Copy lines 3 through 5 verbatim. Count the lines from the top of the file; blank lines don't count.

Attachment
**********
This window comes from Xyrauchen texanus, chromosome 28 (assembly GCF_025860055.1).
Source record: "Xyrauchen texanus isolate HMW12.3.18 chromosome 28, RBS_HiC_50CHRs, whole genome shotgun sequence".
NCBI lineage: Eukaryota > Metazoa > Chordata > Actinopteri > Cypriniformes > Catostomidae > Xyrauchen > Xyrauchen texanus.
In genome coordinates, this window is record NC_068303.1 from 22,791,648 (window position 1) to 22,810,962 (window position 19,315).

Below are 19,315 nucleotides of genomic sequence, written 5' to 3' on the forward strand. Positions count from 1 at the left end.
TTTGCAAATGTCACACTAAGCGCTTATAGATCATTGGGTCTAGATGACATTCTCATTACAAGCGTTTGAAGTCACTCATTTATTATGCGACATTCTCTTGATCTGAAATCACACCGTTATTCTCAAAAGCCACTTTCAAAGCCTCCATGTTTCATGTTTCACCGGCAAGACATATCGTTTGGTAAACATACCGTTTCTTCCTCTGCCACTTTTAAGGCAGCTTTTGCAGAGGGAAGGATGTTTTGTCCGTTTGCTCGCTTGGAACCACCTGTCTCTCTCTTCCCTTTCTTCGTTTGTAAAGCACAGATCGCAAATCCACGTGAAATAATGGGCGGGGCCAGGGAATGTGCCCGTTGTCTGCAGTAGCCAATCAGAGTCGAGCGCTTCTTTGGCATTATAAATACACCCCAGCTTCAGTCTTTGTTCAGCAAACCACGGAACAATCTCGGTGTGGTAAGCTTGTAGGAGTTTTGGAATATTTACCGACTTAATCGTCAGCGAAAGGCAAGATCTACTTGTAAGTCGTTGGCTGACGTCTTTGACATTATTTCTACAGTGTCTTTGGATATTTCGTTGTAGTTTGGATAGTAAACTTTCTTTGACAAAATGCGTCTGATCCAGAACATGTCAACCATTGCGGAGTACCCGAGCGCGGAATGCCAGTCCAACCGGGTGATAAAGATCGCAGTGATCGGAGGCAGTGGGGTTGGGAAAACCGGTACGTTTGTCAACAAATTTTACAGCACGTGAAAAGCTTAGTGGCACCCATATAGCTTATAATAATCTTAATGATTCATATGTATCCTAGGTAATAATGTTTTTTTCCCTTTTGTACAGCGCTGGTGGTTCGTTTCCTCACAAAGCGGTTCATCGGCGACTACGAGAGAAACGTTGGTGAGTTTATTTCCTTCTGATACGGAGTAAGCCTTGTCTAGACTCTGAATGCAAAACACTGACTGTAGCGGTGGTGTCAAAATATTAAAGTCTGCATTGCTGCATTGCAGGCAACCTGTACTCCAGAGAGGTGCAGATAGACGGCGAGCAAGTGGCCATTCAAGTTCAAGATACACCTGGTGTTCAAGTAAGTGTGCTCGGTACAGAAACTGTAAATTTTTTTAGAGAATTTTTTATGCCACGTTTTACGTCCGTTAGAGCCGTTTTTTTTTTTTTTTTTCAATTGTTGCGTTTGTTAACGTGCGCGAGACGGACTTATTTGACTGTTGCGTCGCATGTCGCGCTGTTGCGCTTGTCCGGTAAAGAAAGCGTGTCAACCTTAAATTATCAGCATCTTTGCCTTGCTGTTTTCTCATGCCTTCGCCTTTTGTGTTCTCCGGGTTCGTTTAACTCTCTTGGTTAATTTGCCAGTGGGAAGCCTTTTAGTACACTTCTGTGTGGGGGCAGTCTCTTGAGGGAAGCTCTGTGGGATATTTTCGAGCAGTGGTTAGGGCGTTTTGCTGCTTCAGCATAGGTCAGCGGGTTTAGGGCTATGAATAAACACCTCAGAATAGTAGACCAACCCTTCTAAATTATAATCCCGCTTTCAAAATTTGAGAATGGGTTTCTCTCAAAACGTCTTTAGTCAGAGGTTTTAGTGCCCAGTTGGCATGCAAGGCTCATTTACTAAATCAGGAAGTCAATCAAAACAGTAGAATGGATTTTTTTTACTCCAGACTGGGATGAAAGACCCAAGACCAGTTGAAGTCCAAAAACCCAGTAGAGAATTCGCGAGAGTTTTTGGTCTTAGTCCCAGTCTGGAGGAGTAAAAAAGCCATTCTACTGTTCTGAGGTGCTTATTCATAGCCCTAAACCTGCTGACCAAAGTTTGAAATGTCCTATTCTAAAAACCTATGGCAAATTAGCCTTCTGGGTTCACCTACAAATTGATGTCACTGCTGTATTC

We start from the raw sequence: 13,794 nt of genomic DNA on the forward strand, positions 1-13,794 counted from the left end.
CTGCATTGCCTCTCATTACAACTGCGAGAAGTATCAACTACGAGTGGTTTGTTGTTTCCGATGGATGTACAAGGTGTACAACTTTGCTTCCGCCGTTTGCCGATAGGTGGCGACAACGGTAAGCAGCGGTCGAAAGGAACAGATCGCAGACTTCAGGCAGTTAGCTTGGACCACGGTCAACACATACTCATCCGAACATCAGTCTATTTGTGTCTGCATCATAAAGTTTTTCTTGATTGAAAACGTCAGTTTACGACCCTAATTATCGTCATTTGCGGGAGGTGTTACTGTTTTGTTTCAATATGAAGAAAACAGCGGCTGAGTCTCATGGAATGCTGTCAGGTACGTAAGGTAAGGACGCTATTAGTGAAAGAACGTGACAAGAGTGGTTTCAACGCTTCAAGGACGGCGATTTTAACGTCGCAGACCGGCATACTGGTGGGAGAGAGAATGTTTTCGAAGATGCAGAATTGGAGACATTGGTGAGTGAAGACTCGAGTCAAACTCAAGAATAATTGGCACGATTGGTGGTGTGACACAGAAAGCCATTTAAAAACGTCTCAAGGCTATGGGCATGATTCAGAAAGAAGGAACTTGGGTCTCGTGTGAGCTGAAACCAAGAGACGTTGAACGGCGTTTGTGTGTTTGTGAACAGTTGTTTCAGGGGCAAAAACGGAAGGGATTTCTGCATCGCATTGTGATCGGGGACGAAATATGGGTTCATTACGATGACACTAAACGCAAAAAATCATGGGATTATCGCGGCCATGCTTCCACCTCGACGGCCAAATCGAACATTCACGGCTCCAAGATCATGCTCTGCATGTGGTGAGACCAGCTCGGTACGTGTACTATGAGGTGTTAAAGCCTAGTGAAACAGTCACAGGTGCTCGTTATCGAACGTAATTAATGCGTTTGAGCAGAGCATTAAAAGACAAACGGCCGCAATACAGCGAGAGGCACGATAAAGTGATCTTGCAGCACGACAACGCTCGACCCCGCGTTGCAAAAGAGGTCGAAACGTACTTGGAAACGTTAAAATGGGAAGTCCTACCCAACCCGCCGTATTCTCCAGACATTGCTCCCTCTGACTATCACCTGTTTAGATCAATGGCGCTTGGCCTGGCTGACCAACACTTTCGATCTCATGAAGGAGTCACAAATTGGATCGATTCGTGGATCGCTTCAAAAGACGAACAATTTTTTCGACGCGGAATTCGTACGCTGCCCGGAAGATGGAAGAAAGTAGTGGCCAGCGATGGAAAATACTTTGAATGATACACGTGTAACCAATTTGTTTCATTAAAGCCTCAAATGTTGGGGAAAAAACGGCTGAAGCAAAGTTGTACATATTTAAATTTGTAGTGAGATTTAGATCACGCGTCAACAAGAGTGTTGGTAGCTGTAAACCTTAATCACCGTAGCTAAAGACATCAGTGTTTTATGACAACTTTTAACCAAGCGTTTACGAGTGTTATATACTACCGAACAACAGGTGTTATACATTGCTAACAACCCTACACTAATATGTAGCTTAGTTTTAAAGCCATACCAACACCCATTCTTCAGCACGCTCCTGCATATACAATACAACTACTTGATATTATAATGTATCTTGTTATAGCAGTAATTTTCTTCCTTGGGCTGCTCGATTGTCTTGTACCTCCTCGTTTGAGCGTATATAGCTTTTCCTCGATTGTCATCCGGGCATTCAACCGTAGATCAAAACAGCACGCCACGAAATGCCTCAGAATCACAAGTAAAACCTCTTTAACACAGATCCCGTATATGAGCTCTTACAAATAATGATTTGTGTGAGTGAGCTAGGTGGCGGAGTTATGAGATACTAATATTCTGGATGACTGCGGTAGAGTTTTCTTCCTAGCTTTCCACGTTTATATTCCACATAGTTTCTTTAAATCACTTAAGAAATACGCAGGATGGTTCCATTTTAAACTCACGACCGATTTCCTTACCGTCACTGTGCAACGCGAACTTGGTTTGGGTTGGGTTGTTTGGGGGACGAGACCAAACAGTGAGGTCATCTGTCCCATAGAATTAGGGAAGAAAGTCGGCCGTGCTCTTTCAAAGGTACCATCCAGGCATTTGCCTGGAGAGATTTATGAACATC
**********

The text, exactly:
NCBI lineage: Eukaryota > Metazoa > Chordata > Actinopteri > Cypriniformes > Catostomidae > Xyrauchen > Xyrauchen texanus.
In genome coordinates, this window is record NC_068303.1 from 22,791,648 (window position 1) to 22,810,962 (window position 19,315).

Below are 19,315 nucleotides of genomic sequence, written 5' to 3' on the forward strand. Positions count from 1 at the left end.